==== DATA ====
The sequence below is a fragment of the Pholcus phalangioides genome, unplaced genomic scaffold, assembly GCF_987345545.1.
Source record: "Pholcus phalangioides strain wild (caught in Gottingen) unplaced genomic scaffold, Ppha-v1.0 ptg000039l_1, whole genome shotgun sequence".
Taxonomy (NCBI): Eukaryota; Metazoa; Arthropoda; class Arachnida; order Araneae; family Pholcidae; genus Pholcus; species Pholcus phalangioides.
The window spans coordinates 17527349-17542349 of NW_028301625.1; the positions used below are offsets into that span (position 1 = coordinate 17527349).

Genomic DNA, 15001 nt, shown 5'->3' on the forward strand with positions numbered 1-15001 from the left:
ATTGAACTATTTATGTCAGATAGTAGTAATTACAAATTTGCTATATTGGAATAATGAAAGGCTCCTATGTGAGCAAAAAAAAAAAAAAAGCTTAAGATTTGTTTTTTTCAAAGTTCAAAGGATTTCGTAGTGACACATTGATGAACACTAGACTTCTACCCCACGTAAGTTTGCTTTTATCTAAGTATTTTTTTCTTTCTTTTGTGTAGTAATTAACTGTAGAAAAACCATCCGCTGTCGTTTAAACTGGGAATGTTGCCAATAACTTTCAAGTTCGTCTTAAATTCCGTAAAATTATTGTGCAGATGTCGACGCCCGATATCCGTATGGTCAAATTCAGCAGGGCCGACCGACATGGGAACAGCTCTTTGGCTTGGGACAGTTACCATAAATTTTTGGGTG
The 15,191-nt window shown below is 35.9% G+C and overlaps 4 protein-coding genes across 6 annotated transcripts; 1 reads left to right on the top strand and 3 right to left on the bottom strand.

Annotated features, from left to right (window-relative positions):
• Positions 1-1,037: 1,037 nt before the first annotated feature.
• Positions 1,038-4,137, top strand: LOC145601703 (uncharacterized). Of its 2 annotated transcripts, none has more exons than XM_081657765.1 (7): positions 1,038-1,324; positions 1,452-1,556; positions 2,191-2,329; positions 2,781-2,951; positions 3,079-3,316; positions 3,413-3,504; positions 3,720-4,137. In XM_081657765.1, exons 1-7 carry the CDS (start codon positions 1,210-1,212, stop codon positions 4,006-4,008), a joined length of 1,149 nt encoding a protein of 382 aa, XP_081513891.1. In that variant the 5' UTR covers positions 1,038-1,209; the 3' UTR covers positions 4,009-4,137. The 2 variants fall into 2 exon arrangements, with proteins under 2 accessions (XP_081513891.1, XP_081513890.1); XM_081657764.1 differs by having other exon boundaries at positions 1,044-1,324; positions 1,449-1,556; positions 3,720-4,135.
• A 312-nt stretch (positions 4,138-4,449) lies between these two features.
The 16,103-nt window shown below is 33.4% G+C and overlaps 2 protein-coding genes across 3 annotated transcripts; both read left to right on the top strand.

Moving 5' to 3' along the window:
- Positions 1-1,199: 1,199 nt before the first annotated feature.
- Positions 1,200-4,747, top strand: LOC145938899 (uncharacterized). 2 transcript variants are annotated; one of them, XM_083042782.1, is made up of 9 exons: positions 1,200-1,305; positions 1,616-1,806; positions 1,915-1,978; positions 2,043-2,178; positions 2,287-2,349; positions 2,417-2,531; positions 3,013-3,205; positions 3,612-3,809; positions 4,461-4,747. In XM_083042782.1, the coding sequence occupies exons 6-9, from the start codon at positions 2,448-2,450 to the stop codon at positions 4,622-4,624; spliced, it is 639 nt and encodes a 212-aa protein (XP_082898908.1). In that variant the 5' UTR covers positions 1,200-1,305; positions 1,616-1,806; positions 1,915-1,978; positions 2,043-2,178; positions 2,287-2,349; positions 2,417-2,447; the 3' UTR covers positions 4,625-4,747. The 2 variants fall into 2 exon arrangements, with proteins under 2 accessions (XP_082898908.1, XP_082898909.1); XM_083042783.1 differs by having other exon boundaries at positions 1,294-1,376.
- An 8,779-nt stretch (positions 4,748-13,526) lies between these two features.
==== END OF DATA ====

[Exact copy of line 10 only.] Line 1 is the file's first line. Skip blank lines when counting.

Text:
• Positions 1,038-4,137, top strand: LOC145601703 (uncharacterized). Of its 2 annotated transcripts, none has more exons than XM_081657765.1 (7): positions 1,038-1,324; positions 1,452-1,556; positions 2,191-2,329; positions 2,781-2,951; positions 3,079-3,316; positions 3,413-3,504; positions 3,720-4,137. In XM_081657765.1, exons 1-7 carry the CDS (start codon positions 1,210-1,212, stop codon positions 4,006-4,008), a joined length of 1,149 nt encoding a protein of 382 aa, XP_081513891.1. In that variant the 5' UTR covers positions 1,038-1,209; the 3' UTR covers positions 4,009-4,137. The 2 variants fall into 2 exon arrangements, with proteins under 2 accessions (XP_081513891.1, XP_081513890.1); XM_081657764.1 differs by having other exon boundaries at positions 1,044-1,324; positions 1,449-1,556; positions 3,720-4,135.